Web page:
Clarification of the approach to taxation of controlled foreign...

Following the European Court judgement in the Cadbury Schweppes case (reported in StrategicRISK November 2006), the UK Chancellor has announced legislation to amend the rules for CFCs. However, under the proposed changes, UK companies will be required to apply to HM Revenue & Customs to disregard those profits of their CFCs that arise from genuine economic activity elsewhere in the EU - a provision that Nigel May, tax principal at MacIntyre Hudson, believes reflects "merely a grudging acceptance of the European Court ruling by the Chancellor, and certainly not in the spirit of European law".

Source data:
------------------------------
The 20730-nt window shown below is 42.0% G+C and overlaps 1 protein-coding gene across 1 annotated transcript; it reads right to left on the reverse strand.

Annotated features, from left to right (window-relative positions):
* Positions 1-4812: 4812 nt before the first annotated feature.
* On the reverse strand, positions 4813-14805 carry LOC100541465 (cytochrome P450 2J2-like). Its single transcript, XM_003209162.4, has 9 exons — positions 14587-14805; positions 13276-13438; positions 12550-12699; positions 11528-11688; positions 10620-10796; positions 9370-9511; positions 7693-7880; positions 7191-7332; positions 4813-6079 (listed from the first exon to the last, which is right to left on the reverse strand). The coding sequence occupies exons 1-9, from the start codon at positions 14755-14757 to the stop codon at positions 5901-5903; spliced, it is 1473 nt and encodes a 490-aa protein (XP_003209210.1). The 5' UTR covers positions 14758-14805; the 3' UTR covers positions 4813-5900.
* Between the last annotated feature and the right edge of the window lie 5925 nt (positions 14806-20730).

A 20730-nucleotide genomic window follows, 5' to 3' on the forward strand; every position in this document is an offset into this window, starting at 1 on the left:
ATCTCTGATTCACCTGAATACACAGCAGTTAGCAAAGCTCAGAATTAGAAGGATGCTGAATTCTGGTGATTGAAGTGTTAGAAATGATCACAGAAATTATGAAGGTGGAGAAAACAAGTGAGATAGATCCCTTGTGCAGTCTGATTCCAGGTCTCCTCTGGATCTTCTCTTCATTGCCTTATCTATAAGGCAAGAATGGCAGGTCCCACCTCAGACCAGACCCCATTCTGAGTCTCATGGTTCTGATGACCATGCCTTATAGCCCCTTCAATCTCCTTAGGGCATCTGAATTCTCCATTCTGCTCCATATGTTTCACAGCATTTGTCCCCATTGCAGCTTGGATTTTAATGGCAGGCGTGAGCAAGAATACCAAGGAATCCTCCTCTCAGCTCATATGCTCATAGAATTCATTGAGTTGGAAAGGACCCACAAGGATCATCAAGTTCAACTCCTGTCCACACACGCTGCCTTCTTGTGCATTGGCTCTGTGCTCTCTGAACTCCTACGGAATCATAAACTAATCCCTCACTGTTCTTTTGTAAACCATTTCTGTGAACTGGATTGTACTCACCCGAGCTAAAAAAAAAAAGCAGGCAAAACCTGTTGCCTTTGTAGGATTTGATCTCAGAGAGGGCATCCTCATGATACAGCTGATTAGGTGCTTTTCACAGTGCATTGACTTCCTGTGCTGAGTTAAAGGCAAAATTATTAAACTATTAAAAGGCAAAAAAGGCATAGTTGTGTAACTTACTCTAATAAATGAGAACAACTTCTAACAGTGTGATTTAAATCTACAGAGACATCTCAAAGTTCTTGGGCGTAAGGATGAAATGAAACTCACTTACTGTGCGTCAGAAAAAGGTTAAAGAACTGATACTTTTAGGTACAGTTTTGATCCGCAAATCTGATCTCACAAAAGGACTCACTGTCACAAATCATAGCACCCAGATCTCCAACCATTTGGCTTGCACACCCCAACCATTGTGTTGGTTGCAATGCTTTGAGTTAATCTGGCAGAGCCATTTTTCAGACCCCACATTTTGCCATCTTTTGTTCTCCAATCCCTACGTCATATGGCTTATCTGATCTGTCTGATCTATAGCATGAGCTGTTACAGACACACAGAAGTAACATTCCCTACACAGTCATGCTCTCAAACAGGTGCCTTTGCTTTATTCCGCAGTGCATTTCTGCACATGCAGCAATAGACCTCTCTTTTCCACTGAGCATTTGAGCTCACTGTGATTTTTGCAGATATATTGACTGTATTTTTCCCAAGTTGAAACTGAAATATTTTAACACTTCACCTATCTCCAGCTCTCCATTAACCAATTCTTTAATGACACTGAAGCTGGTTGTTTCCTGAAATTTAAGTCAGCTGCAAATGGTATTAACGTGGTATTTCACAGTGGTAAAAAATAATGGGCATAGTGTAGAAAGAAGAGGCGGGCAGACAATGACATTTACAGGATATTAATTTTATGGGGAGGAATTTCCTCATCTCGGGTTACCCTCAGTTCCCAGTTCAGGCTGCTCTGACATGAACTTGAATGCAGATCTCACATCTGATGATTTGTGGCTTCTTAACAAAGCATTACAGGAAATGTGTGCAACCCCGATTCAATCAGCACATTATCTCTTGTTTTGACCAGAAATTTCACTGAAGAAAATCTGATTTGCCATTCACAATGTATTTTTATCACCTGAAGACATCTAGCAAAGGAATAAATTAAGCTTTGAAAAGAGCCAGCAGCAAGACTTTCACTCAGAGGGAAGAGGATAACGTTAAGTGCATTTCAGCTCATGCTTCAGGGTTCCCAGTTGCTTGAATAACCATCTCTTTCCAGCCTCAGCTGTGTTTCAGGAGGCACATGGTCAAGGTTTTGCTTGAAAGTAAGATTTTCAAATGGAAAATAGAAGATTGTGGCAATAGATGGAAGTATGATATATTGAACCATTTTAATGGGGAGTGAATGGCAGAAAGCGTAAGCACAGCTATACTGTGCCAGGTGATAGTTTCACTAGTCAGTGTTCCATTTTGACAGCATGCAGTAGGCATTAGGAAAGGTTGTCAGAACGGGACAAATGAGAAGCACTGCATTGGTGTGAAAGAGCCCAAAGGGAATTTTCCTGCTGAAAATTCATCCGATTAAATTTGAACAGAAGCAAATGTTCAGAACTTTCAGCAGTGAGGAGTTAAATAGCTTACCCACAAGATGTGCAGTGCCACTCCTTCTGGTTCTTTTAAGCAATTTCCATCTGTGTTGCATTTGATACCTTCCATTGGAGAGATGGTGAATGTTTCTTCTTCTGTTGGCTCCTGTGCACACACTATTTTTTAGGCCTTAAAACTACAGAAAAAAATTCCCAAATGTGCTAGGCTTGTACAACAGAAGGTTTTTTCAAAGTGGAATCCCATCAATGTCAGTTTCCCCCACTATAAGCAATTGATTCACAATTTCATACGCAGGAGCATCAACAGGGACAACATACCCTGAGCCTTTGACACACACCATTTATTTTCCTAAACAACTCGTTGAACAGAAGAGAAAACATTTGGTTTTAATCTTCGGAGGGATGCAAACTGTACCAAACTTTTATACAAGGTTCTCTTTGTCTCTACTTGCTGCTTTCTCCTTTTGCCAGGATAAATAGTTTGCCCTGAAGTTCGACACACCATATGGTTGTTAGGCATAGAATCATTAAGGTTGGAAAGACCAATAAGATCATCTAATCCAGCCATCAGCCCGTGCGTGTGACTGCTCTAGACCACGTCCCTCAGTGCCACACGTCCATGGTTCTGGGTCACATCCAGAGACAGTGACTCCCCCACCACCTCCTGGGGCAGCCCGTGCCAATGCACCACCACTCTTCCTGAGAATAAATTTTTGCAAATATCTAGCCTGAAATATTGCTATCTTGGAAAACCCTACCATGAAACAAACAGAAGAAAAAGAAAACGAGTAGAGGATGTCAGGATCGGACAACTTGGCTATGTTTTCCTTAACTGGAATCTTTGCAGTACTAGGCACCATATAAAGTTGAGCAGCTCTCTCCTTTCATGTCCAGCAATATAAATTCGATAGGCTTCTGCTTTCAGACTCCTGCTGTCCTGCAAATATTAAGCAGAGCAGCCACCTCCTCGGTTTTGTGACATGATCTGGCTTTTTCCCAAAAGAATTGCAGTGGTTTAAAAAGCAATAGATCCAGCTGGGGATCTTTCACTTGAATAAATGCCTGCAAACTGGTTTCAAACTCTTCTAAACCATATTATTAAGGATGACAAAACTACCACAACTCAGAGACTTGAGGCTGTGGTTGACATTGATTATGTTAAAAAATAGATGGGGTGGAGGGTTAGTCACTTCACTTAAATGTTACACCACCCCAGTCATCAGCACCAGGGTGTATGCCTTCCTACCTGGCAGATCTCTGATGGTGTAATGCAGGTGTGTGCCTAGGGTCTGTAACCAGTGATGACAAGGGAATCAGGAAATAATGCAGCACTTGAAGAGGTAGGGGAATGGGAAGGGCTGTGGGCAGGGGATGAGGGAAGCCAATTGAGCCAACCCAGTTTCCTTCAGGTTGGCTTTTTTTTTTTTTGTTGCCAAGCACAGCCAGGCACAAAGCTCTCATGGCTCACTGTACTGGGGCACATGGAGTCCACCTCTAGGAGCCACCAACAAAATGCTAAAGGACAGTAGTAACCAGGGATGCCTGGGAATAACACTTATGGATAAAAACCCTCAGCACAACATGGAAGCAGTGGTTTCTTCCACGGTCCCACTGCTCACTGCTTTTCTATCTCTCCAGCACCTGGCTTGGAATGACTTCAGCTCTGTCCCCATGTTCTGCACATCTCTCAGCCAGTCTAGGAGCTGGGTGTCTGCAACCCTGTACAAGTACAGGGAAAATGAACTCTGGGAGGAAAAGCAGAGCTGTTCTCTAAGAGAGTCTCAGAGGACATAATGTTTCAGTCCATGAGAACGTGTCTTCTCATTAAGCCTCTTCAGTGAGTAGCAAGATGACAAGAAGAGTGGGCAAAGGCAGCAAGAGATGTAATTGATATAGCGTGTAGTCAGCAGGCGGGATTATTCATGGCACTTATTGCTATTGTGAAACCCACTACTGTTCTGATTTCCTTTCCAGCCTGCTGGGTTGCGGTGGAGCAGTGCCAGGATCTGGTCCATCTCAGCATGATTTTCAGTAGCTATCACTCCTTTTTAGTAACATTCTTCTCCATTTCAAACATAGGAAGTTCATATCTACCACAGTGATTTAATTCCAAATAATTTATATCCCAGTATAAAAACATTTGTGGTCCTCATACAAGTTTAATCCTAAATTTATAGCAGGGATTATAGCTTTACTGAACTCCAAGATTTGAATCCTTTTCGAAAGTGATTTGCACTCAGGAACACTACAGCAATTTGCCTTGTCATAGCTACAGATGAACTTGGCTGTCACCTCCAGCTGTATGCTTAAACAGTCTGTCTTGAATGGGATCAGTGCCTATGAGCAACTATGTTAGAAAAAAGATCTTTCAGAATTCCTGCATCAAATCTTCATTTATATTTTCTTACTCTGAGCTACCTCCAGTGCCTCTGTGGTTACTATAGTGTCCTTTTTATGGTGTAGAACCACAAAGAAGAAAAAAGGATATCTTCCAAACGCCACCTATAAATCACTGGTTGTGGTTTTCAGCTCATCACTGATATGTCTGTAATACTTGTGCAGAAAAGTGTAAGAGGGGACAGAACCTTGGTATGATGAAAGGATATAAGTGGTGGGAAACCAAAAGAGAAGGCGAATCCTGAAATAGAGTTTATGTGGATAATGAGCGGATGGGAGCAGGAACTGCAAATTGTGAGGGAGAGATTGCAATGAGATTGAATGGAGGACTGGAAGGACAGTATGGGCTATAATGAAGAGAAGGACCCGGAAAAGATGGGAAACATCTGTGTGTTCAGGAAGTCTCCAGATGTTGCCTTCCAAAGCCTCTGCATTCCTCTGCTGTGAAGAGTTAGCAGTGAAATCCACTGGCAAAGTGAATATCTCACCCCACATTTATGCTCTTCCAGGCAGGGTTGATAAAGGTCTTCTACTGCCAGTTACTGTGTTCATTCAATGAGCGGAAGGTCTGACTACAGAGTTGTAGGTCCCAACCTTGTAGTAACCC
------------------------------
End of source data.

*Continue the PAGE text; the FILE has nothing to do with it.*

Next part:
May warns that this could lead to further litigation "because companies will be required to apply to HMRC to gain a benefit that would appear to be there as of right under the European freedom of establishment laws. It would be much more in the spirit of the Court ruling to allow this as of right, with the Revenue challenging any artificial avoidance schemes."

There would appear to be some scope for captive growth as, according to research by Aon, more than one third (36%) of the Global 500 do not currently own a captive. The Aon G500 Captive Report also says that, even in the US and Europe, where the concept has been long established, it is apparent that there is significant room for new take-up, with approximately 22% of the largest companies not owning a captive.

Mature insurance buyers in certain industries and sectors, thought by many to be saturated in captive take-up, actually show relatively substantial growth potential, with around 40% of the largest finance and insurance companies not owning a captive at parent company level.